I was nervous. Wringing my hands in the car, I was trying to convince myself it was a good idea to come here. I’ve signed up online and flaked on more events than I want to admit.
I grabbed the green yoga mat with tiny raised marks from where my cats used it as a scratching post before I got married two years ago. I didn’t need directions – I knew exactly where I was going. The big sign for “Cancer Center” illuminated the sign for the hospital as I went into the same building where my hematologist is housed and their infusion center. Finally, I arrived to the Life with Cancer suite with another first timer who looked as confused and apprehensive as I did.
We chatted casually about when we finished chemotherapy and who was wearing a convincing wig as a few others came for the class. As we filed in and got settled, I grabbed the medical waiver for PiYo. Filling out my name, diagnosis date, and date of last treatment, I peeked at someone else’s sheet and saw their date of diagnosis: “2008” – the same year I graduated high school.
I knew this class would be hard on my body, and as we stretched upward and then into downward dog, I realized this was my first real exercise I’ve done since cancer. The assumption I made that the instructor, a pretty, kind, and flexible soul, was going to be easy on us because we all had cancer, was terribly wrong – but I appreciated her for treating us like we were all “normal”.
As the music thumped, my muscles ached and wanted to collapse. I wanted to stay in child’s pose forever, hugging my emerald mat, but I found the strength to push on from the other women around me. At one moment, the room was silent between the transition of the songs in the playlist, and the only sound was the labored breathing of us all. It was that moment which seemed suspended – stretching longer and more vivid as I remember it. The room did not smell of alcohol wipes but with sweat, our jagged thriving breaths echoed off the mirror instead of incessant IV pole beeps.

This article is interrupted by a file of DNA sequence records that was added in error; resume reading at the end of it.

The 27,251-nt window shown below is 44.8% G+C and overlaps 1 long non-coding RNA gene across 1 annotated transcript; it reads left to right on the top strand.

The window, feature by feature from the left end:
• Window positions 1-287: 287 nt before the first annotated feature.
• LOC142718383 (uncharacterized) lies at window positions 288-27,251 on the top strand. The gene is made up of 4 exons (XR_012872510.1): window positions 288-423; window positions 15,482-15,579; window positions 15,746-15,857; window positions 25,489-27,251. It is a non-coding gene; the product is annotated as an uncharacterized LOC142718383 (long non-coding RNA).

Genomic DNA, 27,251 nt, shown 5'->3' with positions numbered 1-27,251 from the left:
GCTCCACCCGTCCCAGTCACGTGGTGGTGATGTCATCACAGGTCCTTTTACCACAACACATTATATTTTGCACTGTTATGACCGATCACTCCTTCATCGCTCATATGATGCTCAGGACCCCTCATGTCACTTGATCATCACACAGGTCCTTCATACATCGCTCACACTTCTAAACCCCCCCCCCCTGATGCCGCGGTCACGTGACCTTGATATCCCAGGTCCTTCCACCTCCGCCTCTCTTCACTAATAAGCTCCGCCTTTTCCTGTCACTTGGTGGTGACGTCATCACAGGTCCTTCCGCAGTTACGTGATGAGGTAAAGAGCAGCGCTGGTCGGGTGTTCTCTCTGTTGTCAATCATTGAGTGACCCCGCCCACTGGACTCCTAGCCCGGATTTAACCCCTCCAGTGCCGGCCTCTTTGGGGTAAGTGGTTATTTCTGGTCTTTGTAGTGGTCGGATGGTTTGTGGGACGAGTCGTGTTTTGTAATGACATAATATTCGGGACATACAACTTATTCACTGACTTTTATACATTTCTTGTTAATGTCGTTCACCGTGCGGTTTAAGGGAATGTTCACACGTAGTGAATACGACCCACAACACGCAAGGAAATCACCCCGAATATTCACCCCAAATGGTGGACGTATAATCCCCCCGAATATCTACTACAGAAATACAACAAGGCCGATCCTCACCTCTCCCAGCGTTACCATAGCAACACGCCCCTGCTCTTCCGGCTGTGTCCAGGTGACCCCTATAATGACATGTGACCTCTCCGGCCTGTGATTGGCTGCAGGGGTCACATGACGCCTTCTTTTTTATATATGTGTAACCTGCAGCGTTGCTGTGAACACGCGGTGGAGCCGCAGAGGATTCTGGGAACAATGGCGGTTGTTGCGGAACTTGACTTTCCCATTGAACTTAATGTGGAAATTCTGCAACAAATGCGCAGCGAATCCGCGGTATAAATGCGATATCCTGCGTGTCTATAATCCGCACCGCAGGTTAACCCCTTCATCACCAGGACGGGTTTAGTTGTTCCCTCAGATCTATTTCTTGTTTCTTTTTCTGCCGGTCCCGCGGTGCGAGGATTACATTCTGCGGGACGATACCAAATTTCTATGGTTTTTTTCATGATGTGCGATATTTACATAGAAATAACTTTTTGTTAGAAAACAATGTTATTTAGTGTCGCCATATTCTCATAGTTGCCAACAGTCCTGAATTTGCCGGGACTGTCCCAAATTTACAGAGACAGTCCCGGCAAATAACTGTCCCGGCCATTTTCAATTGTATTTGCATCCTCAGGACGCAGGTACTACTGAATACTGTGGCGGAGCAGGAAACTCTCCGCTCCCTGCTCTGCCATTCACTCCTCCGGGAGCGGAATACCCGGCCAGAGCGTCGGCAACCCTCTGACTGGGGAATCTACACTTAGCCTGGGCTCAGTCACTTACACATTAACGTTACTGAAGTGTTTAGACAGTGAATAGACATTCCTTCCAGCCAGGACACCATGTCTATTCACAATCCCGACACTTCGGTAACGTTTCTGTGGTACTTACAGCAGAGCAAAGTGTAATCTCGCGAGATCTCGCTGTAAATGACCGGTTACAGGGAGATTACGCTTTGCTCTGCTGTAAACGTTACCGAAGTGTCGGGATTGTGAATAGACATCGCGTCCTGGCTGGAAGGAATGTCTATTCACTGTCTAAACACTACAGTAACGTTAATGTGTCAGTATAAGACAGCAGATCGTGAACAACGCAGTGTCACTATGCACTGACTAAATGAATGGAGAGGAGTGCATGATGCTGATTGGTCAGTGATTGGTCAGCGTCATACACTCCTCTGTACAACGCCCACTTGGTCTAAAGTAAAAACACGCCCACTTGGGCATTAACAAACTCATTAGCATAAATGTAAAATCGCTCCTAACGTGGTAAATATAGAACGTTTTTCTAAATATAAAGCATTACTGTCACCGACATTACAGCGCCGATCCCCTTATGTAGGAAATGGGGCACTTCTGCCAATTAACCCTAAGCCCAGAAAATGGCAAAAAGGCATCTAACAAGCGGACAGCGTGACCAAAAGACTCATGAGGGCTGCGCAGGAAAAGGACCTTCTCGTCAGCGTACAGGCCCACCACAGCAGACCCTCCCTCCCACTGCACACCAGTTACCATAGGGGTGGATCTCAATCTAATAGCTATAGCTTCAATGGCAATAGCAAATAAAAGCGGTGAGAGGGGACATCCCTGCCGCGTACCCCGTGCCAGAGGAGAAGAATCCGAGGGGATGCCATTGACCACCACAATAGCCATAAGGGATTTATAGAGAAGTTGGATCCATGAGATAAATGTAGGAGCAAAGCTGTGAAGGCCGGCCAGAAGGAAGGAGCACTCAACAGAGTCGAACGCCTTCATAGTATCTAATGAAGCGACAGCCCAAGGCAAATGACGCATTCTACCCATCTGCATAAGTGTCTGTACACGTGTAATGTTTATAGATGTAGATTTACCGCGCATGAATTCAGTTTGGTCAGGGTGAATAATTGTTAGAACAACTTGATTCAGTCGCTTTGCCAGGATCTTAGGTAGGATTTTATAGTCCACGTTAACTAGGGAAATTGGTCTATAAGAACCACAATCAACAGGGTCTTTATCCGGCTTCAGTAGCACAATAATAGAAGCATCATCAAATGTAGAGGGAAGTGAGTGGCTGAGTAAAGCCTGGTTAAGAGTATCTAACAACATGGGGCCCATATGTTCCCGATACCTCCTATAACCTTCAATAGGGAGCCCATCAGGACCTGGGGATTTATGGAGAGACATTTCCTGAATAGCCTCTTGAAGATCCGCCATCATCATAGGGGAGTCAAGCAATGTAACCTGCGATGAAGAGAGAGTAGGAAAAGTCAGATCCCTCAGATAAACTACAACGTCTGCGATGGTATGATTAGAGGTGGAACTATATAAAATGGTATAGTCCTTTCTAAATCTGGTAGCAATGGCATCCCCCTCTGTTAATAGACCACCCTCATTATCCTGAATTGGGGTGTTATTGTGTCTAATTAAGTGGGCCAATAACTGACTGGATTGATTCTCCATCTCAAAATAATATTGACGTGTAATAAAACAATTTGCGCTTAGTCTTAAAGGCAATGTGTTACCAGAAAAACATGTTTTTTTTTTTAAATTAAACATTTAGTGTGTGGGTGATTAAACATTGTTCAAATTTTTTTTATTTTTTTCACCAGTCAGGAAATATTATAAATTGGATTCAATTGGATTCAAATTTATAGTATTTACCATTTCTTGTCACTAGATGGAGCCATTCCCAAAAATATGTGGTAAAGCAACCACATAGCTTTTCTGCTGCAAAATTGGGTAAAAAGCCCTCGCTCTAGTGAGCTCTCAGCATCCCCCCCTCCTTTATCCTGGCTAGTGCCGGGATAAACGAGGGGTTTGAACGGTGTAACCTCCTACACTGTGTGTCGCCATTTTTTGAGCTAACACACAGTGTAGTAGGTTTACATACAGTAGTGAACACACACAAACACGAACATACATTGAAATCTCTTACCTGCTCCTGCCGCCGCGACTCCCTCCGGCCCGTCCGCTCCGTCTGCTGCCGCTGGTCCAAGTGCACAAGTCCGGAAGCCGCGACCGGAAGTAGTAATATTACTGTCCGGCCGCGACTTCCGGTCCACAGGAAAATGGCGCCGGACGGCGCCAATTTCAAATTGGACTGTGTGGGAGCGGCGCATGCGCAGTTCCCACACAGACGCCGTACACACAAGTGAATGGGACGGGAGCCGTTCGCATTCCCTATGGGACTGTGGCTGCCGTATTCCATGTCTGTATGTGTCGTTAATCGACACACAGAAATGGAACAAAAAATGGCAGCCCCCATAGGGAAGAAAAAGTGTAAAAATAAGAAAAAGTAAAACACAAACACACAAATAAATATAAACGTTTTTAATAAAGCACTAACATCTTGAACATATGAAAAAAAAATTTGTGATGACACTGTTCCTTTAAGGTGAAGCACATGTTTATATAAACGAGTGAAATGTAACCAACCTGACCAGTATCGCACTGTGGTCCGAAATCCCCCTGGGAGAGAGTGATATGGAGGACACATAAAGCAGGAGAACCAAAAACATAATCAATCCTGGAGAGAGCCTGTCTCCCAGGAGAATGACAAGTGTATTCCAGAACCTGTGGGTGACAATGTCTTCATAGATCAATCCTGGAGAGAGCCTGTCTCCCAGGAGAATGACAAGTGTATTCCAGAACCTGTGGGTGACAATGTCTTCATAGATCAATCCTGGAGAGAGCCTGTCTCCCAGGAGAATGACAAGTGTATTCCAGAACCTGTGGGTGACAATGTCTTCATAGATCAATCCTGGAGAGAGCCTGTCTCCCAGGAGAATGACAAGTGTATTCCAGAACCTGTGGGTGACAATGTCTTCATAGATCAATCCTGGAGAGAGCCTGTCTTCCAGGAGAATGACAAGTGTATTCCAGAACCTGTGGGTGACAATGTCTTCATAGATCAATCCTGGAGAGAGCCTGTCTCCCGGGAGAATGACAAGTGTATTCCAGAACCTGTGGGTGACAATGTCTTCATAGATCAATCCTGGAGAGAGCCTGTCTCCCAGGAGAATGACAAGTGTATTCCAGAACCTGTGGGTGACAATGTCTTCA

Never have I been in a room with so many like me, survivors. And that’s what we were all doing. Surviving with every breath – and all trying to live though we know that our bodies may once again try to kill us.
When we finished and packed up, I pushed myself to say hello and gave my name. Then I cried. I told them that this was the first time I’d been in a room full of people who survived cancer like me. The lady next to me said it’s okay to cry, and another, Murry, chimed in, “we all do it”.
Then I told the truth, I’d been avoiding going to anything that supported cancer survivors because I felt if I did, it would mean all of it was real and that I’d be admitting that it all happened.
The woman to my left showed me her MediPort scar on her chest as if it were a perfect faded beauty mark. “This is a sisterhood,” she said, and she was right. And I cried more.
My heart kept saying, “This was hard. This IS hard!” and my survivor sister said, “I know” by showing me her scar.
Sometimes, I think God shows up in the places we are most hesitant to go – especially when we must realize and accept painful past experiences. When I’m at my lowest and want to bury that cancer was hard or ever happened or is still hard, I feel Christ showing me his pierced hands and saying, “I know”.
I’m glad I went to PiYo because I was able to see a glimpse of myself and a glimpse of God. I was also able to finally meet my sisters.
Thank you for accepting me.
Thank you for letting me know I’m not and never was alone.